Flann O'Brien (Brian O'Nolan) (1911 - 1966)“Uma Caneca de Tinta Irlandesa” no original ”At Swim-Two-Birds" foi publicado em 1939 e é o primeiro livro do escritor irlandês Flann O'Brien, pseudónimo de Brian O'Nolan (1911 - 1966). Descrever o enredo de “Uma Caneca de Tinta Irlandesa” não é tarefa fácil. O narrador, sem nome, é um indolente estudante universitário de literatura irlandesa que vive com o seu tio Brinsley, um solteirão respeitável e complacente, que trabalha na fá [...]

    17. Oscar on said:

      Comedia, sátira, surrealismo, metaliteratura, mitología irlandesa, demonios, duendes, beodos, metafísica, fábulas, historias de historias de historias, y mucha cerveza, de todo esto nos habla Flann O’Brien en la que fue su primera novela, ‘En Nadar-dos-pájaros’ (At Swim-Two-Birds, 1939).La novela se inicia con un joven estudiante, bastante haragán, al que su tío no deja de incordiar para que abra algún libro de vez en cuando, y que dedica su tiempo de ocio para escribir una novela. [...]

    18. Gökçen Cansu Solter Aydıner on said:

      Kitaba geçmeden önce biraz yazarından bahsetmek istiyorum çünkü bu ilginç İrlandalı yazar ülkemizde neredeyse hiç tanınmıyor. Arkadaşlarım arasında şimdiye dek bu yazarı okumuş birine de rastlamadım. Zaten ben de ilk defa okuyorum. Brian O’Nolan, ilk romanı “Ağaca Tüneyen Sweeny”yi (At Swim-Two-Birds) 1939’da Flann O’Brien imzasıyla yazdığında 28 yaşındaymış. Kitabın ilk baskısı 6 ay içinde 244 adet satmış ki tam da Londra’daki yayınevinin deposu [...]

    19. Dokuyucu on said:

      Bambaşka bir kültüre ait, bambaşka bir zamandan kopup gelen bir kitap Ağaca Tüneyen Sweeny. Hakkında yorum yapmanın zor olduğu, istesek de aşamayacağımız mesafelerle varolan kitaplardan. O yüzden herkesin el üstünde tuttuğu böylesi bir kitap hakkında konuşmak konusunda çekimserim. Fakat naçizane, ben bir "başyapıtla" karşılaşmadım. Okuyucu olmanın öznelliğine sığınarak rahatlıkla söylemek gerekirse: Beklediğimi bulamadım.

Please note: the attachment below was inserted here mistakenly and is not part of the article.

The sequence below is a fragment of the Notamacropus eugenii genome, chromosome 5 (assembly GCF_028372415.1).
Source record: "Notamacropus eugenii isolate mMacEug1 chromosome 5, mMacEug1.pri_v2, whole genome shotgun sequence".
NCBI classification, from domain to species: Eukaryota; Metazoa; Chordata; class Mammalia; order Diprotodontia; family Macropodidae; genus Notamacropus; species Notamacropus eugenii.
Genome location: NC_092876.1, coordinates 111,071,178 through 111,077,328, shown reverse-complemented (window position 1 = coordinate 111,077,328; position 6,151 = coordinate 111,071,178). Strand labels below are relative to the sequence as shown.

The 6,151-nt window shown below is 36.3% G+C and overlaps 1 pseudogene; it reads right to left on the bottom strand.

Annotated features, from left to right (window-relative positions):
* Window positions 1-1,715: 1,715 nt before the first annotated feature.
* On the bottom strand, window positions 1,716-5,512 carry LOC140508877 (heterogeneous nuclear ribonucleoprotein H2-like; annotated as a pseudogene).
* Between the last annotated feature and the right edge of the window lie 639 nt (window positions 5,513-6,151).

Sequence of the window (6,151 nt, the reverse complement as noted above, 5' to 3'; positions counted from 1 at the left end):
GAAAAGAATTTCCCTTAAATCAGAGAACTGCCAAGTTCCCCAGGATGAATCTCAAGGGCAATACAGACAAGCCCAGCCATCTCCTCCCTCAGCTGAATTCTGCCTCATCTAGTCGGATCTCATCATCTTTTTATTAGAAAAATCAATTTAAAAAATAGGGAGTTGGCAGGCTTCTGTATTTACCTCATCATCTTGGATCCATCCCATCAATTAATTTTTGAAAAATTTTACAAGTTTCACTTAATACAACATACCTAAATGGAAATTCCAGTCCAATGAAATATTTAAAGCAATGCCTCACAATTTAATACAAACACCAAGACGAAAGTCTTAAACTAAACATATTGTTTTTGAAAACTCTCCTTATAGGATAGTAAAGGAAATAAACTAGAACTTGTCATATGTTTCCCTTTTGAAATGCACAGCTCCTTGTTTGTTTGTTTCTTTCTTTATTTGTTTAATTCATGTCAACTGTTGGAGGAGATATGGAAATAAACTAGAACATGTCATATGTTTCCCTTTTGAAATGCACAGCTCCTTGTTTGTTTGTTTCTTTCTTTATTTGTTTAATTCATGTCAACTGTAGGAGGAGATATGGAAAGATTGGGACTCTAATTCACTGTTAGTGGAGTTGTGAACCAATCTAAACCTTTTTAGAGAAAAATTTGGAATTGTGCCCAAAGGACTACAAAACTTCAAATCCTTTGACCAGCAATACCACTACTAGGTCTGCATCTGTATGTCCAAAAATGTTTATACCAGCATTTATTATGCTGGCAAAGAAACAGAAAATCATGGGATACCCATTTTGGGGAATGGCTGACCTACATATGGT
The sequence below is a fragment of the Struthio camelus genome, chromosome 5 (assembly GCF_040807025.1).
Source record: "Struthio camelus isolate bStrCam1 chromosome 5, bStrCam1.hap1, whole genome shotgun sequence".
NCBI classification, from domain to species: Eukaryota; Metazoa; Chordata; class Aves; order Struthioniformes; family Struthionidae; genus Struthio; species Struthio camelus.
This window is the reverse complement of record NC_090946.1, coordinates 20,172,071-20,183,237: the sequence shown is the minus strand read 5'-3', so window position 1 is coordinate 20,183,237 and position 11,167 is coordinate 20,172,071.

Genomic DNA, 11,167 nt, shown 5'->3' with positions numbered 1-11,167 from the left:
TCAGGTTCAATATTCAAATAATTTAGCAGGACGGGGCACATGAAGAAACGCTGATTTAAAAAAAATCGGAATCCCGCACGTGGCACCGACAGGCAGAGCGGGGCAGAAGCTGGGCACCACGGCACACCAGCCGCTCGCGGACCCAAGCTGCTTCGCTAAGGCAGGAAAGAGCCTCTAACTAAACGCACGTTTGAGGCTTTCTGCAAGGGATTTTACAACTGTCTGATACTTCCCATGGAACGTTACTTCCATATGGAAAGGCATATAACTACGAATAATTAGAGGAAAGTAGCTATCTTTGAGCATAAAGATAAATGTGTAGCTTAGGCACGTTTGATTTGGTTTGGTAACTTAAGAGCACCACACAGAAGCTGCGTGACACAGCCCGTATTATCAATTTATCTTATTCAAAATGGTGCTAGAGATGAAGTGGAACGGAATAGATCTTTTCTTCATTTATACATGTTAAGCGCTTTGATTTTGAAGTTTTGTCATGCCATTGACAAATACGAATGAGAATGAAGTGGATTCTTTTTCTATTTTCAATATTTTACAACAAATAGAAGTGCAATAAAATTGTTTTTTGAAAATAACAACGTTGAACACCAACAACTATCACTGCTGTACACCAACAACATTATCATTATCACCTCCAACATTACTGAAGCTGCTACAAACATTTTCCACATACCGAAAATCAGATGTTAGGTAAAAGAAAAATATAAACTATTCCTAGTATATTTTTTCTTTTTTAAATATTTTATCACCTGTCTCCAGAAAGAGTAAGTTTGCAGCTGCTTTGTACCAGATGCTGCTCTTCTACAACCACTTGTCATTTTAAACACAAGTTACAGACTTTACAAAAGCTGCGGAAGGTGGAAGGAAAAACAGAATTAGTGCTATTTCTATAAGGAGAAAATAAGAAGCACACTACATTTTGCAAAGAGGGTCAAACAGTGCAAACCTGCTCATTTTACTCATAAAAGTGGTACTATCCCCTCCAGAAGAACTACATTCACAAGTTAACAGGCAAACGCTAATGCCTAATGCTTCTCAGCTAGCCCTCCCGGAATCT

20. Miriam on said:

      A story within a novel-in-progress within a frame narrative compounded with an interlocking series of jests.

    21. Juan on said:

      "Shanahan at this point inserted a brown tobacco finger in the texture of the story and in this manner caused a lacuna in the palimpsest"This is how the narrator describes Shanahan's interruption of the story being written by Orlick Trellis (son of the author/protagonist) of a story in which all of them are characters, at the point where Orlick introduces Shanahan, yet again, as a character of the story he is now writing (yes, that's how convoluted it gets).There can hardly be a better term than [...]

    22. Luís Miguel on said:

      Um escritor para escritores, pois foram Borges, Joyce e Greene que o democratizaram. Em "At Swim-Two-Birds" discutimos livros dentro de livros, autores e personagens que se sabotam uns aos outros, pais contra filhos enfim, porque não dizer que é um livro sobre cerveja e literatura? Duas das coisas para as quais vivo. Concretamente, um jovem estudante irlandês escreve três inícios para um livro. Entretanto, bebe amiúde aquele escuro malte vítreo com os amigos, escapando à tutela conservad [...]

    23. Bruce on said: